Sunday, January 13, 2013

The Letter "E"

This morning as I was getting Jake from his room to start his morning routine, he picked up a box of connective squares and letter magnets on his way out the door.  Normally we don't let him take the activity boxes relating to his ABA therapy out of his room (we do his therapy in his room).   ABA Therapy, or - Applied Behavioral Analysis Therapy, is the most common therapy used to help with autism, in which teaching concepts are broken down into many small steps and are reinforced with many repetitions.  Data is tracked in a meticulous way to show a student's progress on a micro and macro level, thus enabling modification to the teaching and custom tailoring a program that is personalized for the individual living with autism.  This morning however, I was curious to see what Jake was going to take out of the box.  We walked into the kitchen and he put the box down on the table, busily searching for something specific.  After some rumbling around, he found what he was looking for, picked it up, looked at me holding it up to make sure that I would see it, and said "the letter E."

 Jake at the Montgomery Museum of Fine Art

Some of the words that Jake sight reads

He was excited to share this with me and let me know that he knew the name of that one letter.  To this, I made a big deal - I cheered him on and asked him "what color is the letter E?" to which he replied "the letter E is pink," answering me beautifully with a full sentence.   I was simply delighted with this little morning interaction, as it was completely initiated by my son, and was not the norm of our typical morning routine.

Over the past week I've also noticed that he's been randomly saying letter names -  "the letter W" and "the letter I."  Our ABA team has been working with Jake on reading through the use of sight words, where he learns to recognize whole words at a pop, and at this point he has well over seventy words.  Apparently for children living with autism, this has proven to be an easier approach to doing this prior to teaching the alpha-bet, and from our recent experience, it seems to be working for our kiddo.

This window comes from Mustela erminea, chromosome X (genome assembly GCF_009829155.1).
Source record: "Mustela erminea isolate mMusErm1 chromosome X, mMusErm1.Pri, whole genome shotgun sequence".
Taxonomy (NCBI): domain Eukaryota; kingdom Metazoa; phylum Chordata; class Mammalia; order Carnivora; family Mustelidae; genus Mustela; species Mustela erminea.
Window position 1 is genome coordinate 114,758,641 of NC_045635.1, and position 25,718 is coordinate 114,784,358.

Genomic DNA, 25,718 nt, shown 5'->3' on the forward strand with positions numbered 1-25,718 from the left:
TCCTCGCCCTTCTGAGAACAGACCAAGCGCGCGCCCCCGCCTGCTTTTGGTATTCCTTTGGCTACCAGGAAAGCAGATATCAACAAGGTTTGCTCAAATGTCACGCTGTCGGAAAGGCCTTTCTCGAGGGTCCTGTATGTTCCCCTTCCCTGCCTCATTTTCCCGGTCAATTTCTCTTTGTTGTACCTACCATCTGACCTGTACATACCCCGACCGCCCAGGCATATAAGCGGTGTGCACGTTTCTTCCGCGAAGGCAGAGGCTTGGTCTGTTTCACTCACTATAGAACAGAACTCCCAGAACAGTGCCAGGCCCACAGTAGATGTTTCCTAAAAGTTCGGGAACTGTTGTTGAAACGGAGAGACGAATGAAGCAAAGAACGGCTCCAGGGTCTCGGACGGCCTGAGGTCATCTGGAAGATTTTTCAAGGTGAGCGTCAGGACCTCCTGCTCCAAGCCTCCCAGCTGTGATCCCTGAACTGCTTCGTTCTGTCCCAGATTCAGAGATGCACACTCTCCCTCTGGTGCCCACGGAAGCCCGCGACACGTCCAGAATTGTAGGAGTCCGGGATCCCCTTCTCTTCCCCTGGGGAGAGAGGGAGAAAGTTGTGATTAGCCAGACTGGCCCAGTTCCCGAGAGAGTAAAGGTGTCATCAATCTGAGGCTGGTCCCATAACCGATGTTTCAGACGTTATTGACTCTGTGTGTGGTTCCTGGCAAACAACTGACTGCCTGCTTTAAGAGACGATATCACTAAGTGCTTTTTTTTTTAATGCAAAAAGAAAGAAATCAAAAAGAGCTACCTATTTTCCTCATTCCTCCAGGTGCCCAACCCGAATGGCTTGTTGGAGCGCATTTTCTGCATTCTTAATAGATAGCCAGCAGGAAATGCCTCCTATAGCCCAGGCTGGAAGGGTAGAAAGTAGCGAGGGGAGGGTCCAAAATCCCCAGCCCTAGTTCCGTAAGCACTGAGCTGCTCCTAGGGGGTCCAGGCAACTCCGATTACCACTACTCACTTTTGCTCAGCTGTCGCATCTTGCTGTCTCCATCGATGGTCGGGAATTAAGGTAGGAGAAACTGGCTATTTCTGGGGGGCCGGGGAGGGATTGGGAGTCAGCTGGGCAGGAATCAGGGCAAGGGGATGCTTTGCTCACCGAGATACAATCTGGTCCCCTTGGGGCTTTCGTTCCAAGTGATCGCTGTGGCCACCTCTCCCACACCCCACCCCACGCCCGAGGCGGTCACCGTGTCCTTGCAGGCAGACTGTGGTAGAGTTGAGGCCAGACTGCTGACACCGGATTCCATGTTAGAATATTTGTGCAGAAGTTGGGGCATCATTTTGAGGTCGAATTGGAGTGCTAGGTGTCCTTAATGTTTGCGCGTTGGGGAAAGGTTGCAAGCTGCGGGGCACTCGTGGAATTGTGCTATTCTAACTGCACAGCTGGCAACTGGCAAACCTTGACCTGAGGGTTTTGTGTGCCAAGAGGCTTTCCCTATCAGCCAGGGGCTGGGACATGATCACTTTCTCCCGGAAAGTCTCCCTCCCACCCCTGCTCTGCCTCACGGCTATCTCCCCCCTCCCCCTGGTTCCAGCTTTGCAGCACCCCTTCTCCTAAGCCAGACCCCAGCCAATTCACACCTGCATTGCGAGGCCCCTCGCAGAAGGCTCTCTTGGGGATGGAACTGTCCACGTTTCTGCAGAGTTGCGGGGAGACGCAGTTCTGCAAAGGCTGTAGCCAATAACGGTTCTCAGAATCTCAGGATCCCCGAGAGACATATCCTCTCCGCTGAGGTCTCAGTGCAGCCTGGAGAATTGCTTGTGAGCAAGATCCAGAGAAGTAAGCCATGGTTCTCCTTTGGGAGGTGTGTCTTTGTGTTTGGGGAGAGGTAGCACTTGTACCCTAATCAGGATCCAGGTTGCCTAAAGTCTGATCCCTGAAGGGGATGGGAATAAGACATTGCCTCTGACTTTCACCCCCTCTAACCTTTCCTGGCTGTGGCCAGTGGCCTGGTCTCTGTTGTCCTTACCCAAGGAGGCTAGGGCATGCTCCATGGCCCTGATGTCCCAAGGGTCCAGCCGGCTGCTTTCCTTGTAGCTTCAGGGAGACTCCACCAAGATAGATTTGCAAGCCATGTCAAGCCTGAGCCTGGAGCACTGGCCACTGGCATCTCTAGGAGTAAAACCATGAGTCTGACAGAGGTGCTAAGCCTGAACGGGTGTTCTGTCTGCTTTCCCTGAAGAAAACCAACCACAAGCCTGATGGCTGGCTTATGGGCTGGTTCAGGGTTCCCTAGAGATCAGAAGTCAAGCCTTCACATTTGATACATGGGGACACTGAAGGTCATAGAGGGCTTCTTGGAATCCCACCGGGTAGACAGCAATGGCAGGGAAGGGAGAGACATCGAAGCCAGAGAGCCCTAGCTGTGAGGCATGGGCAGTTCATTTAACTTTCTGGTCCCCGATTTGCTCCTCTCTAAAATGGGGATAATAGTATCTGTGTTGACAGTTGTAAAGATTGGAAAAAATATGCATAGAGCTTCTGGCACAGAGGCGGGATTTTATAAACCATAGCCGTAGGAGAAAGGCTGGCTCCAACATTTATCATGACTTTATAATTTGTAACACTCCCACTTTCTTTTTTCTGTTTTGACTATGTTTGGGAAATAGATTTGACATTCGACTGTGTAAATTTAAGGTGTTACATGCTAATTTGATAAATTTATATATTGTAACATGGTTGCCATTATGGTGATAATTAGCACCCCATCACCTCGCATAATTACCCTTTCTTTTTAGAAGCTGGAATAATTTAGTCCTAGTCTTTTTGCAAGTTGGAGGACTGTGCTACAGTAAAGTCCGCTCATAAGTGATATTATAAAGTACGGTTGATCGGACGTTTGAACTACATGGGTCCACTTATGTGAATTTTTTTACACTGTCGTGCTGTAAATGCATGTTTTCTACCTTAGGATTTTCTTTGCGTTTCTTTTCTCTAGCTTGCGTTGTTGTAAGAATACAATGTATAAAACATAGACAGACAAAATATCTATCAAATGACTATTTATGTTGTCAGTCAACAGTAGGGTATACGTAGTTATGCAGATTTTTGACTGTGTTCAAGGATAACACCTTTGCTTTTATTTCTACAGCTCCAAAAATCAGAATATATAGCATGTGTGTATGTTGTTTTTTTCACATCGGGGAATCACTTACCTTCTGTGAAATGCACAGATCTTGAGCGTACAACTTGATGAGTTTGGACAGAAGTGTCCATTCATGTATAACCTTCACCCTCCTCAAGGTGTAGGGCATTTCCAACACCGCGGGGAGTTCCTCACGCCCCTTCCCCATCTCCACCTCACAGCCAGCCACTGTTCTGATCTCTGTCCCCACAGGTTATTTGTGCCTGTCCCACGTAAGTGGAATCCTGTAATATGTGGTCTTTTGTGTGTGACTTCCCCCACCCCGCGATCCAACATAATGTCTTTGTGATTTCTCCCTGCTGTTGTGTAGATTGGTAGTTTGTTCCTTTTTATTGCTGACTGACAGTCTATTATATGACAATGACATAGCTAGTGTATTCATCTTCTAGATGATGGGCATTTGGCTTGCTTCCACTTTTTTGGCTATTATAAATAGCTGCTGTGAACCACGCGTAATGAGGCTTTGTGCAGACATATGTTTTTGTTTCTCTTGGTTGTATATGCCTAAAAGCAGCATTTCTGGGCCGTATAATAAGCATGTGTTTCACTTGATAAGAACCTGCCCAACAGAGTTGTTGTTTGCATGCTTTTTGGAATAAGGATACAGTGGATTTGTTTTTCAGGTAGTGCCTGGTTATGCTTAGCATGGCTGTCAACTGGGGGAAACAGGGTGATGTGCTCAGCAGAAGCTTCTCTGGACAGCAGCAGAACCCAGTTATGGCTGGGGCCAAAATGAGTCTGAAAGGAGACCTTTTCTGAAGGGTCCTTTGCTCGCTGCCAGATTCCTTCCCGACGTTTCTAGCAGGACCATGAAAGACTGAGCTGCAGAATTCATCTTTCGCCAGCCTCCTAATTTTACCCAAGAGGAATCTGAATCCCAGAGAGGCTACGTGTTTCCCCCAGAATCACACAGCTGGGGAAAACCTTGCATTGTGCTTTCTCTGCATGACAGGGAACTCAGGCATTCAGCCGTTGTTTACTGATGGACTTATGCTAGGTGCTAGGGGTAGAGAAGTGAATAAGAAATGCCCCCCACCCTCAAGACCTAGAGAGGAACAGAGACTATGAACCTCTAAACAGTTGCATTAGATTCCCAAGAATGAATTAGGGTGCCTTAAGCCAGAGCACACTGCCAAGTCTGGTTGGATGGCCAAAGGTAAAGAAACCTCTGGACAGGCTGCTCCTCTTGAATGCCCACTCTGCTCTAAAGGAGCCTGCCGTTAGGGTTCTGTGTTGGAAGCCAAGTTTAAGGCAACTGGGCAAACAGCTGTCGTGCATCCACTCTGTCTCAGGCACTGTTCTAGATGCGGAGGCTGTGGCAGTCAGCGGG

Those of us who are carers for children who live with autism know that there are some obsessive behaviors that our kids can cycle through, and when one behavior is defused, a new one seems to pop up in it's place.  This is very true for our six year old son, Jake.  I have to say that as far as behaviors go, I'm not minding the fascination with the letters, and hope that the attention to detail that I am witnessing, is on it's way to being a productive means to reading and comprehension for him.   The morning continued to be a delight for me with lots of snuggle time, tickles and laughs with my beautiful little guy, without him trying to escape my attention very much and giving into mom's love.  This being in the moment time with my son was a wonderful blessing for me today.  It has me reflecting on this special time with hope for lots of good things to come for the new year with my family.  Those of us that live with children with special needs, can truly know what it means to cherish something when it doesn't come around every day.  This was one of these special times for this one mom.

"Life is not measured by the number of breaths we take, 
but by the moments that take our breath away."

Wishing you all, near and far, many
many special moments that take your breath away in the new year.

 Jasmin Hill Gardens - Wetumpka
One of my favorite spots in Alabama.

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1 comment:

  1. Beautiful piece honey. Always great when Jake makes little breakthroughs.